Supreme Court Executes Massive Power Grab From Executive Branch In New Ruling

The Court's conservatives overruled Chevron Friday, a right-wing legal world quest years in the making.
UNITED STATES - FEBRUARY 7: Supreme Court Chief Justice John Roberts (Tom Williams/CQ-Roll Call, Inc via Getty Images)
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The Supreme Court overruled a key pillar of federal agency authority Friday, appropriating a massive amount of executive branch power to itself.

In overruling Chevron, a 40-year-old precedent, the Court decided that federal agencies no longer get to fill in the gaps of Congress’ laws with their experts’ own reasonable interpretation of how to carry them out; that authority now resides in the judiciary. It’s a power grab that the right-wing legal world has been marching towards for years — and they finally got a Court activist enough to do it.

Chief Justice John Roberts, often the tip of the spear for this movement, wrote the majority. Justice Elena Kagan, probably the Court’s best pro-agency voice, wrote the dissent, joined by her two liberal colleagues. Justices Neil Gorsuch and Clarence Thomas wrote solo concurrences.

Roberts completed the takeover with very little humility. The thinking underlying Chevron deference is that agencies are staffed by experts who understand the technicalities of their subject matter, and are best equipped to mold often broad statutes into day-to-day regulations. Judges, on the other hand, have no special insight into, say, the Environmental Protection Agency’s calculations to find permissible amounts of air pollution, or the Occupational Safety and Health Administration’s experience with how factories should be laid out.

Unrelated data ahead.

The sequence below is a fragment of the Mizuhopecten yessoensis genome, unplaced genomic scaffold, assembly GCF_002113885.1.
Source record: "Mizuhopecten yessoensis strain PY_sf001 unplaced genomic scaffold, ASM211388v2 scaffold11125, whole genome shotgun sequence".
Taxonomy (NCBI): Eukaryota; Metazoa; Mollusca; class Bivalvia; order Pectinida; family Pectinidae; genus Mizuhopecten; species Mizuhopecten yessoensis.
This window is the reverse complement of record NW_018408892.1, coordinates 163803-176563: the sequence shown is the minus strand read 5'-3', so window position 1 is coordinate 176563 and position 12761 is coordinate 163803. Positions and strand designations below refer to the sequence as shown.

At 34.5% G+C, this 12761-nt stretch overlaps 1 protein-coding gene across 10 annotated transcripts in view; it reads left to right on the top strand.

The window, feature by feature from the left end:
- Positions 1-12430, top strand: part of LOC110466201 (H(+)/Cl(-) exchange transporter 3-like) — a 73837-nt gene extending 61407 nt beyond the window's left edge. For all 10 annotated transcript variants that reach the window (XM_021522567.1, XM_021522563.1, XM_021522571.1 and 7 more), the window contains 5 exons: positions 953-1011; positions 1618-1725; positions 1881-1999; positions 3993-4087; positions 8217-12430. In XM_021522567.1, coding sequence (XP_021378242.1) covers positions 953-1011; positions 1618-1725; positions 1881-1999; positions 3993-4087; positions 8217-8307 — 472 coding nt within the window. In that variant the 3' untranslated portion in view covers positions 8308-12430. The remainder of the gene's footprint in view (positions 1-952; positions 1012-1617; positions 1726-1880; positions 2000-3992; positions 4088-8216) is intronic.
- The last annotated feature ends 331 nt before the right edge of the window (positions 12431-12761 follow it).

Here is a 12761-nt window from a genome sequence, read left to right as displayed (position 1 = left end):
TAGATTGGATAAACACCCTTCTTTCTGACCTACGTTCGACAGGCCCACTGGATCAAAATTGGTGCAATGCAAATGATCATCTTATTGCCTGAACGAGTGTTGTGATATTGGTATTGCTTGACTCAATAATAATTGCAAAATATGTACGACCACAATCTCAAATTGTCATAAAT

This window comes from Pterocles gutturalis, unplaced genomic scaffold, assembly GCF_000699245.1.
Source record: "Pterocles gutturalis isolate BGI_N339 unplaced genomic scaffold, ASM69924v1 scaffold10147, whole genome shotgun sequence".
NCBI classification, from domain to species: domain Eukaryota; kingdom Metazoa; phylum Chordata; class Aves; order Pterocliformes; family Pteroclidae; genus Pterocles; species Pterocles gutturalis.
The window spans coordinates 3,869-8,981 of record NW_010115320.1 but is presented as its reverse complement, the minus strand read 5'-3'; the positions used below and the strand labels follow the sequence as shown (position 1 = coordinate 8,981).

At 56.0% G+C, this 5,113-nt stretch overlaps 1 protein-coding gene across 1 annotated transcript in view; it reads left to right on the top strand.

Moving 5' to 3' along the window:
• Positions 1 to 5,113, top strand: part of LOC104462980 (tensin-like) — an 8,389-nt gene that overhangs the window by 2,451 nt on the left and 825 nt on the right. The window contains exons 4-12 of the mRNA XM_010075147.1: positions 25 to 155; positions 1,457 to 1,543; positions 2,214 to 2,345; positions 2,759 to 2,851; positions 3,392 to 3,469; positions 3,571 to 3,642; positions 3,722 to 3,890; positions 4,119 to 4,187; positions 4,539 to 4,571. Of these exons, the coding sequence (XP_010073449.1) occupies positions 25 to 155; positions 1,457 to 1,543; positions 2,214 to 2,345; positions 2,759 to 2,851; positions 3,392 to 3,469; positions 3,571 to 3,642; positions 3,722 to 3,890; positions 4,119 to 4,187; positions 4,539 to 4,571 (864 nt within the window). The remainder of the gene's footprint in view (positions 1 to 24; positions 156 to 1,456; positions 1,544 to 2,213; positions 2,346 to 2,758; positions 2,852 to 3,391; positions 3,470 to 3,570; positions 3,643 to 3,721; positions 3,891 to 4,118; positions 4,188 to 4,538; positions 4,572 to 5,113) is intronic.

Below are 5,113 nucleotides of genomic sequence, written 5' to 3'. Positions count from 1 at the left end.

“Delegating ultimate interpretive authority to agencies is simply not necessary to ensure that the resolution of statutory ambiguities is well informed by subject matter expertise,” Roberts hand-waved.

(A dissenting Kagan quipped in reply to this section of Roberts’ opinion: “Score one for self-confidence; maybe not so high for self-reflection or -knowledge.”)

In fulfilling his right-wing mission, Roberts also pretended that letting judges, rather than agencies, fill in statutory specifics won’t result in a whipsawing based on the judges’ partisan leanings — since, per Roberts, judges don’t act on them. That’ll come as a surprise to the Biden administration, which has seen everything from power plant regulations to student debt relief summarily shot down by the conservative supermajority. 

“Courts interpret statutes, no matter the context, based on the traditional tools of statutory construction, not individual policy preferences,” he intoned.

Gorsuch, son of an anti-agency EPA Administrator, cheered the elimination of “systemic bias in the government’s favor.” Thomas wrote that not only was Chevron deference wrong, it was an unconstitutional infringement on the separation of powers (the accumulation of executive branch power in the judiciary, on the other hand, does not seem to trouble him). 

In her dissent, Kagan underscored the political mechanics underlying the majority opinion in usually bald terms for a justice on a Court so prizing comity and respect. She traced the conservatives’ recent rulings, in which they give themselves enough excuses to toss Chevron since it’s become outmoded anyway. In each, the majority grasped for novel reasons to ignore the precedent.

In a one-two punch, Kagan also pointed out that this kind of behavior, reverse engineering a string of cases to get a hall pass to overturn long established precedent, has become habitual.